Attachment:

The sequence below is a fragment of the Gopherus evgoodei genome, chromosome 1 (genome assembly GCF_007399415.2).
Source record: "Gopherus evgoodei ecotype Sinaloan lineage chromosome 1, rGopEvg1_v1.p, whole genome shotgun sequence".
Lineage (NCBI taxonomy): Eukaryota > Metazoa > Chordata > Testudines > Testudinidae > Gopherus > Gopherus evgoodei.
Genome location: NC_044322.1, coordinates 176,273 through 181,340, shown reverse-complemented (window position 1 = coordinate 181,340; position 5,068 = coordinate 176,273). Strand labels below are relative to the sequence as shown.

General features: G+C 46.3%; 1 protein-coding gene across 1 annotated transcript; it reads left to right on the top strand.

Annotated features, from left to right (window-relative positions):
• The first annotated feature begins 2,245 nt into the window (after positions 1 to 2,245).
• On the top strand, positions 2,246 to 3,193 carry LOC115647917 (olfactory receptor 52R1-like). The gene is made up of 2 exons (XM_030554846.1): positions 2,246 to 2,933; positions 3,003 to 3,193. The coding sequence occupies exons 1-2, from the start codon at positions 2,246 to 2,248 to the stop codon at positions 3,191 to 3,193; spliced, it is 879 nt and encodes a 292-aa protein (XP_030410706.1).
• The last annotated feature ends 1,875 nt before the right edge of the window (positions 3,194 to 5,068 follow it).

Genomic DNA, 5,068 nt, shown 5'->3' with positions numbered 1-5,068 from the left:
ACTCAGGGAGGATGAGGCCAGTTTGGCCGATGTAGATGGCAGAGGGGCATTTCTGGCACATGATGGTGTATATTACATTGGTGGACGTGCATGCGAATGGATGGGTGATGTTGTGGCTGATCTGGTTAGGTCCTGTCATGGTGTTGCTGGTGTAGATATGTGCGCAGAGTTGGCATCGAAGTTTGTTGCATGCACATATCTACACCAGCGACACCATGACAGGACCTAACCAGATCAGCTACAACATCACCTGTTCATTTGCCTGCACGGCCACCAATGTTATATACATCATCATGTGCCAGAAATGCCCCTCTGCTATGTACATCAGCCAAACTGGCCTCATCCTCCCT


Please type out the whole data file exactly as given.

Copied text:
The sequence below is a fragment of the Gopherus evgoodei genome, chromosome 1 (genome assembly GCF_007399415.2).
Source record: "Gopherus evgoodei ecotype Sinaloan lineage chromosome 1, rGopEvg1_v1.p, whole genome shotgun sequence".
Lineage (NCBI taxonomy): Eukaryota > Metazoa > Chordata > Testudines > Testudinidae > Gopherus > Gopherus evgoodei.
Genome location: NC_044322.1, coordinates 176,273 through 181,340, shown reverse-complemented (window position 1 = coordinate 181,340; position 5,068 = coordinate 176,273). Strand labels below are relative to the sequence as shown.

General features: G+C 46.3%; 1 protein-coding gene across 1 annotated transcript; it reads left to right on the top strand.

Annotated features, from left to right (window-relative positions):
• The first annotated feature begins 2,245 nt into the window (after positions 1 to 2,245).
• On the top strand, positions 2,246 to 3,193 carry LOC115647917 (olfactory receptor 52R1-like). The gene is made up of 2 exons (XM_030554846.1): positions 2,246 to 2,933; positions 3,003 to 3,193. The coding sequence occupies exons 1-2, from the start codon at positions 2,246 to 2,248 to the stop codon at positions 3,191 to 3,193; spliced, it is 879 nt and encodes a 292-aa protein (XP_030410706.1).
• The last annotated feature ends 1,875 nt before the right edge of the window (positions 3,194 to 5,068 follow it).

Genomic DNA, 5,068 nt, shown 5'->3' with positions numbered 1-5,068 from the left:
ACTCAGGGAGGATGAGGCCAGTTTGGCCGATGTAGATGGCAGAGGGGCATTTCTGGCACATGATGGTGTATATTACATTGGTGGACGTGCATGCGAATGGATGGGTGATGTTGTGGCTGATCTGGTTAGGTCCTGTCATGGTGTTGCTGGTGTAGATATGTGCGCAGAGTTGGCATCGAAGTTTGTTGCATGCACATATCTACACCAGCGACACCATGACAGGACCTAACCAGATCAGCTACAACATCACCTGTTCATTTGCCTGCACGGCCACCAATGTTATATACATCATCATGTGCCAGAAATGCCCCTCTGCTATGTACATCAGCCAAACTGGCCTCATCCTCCCT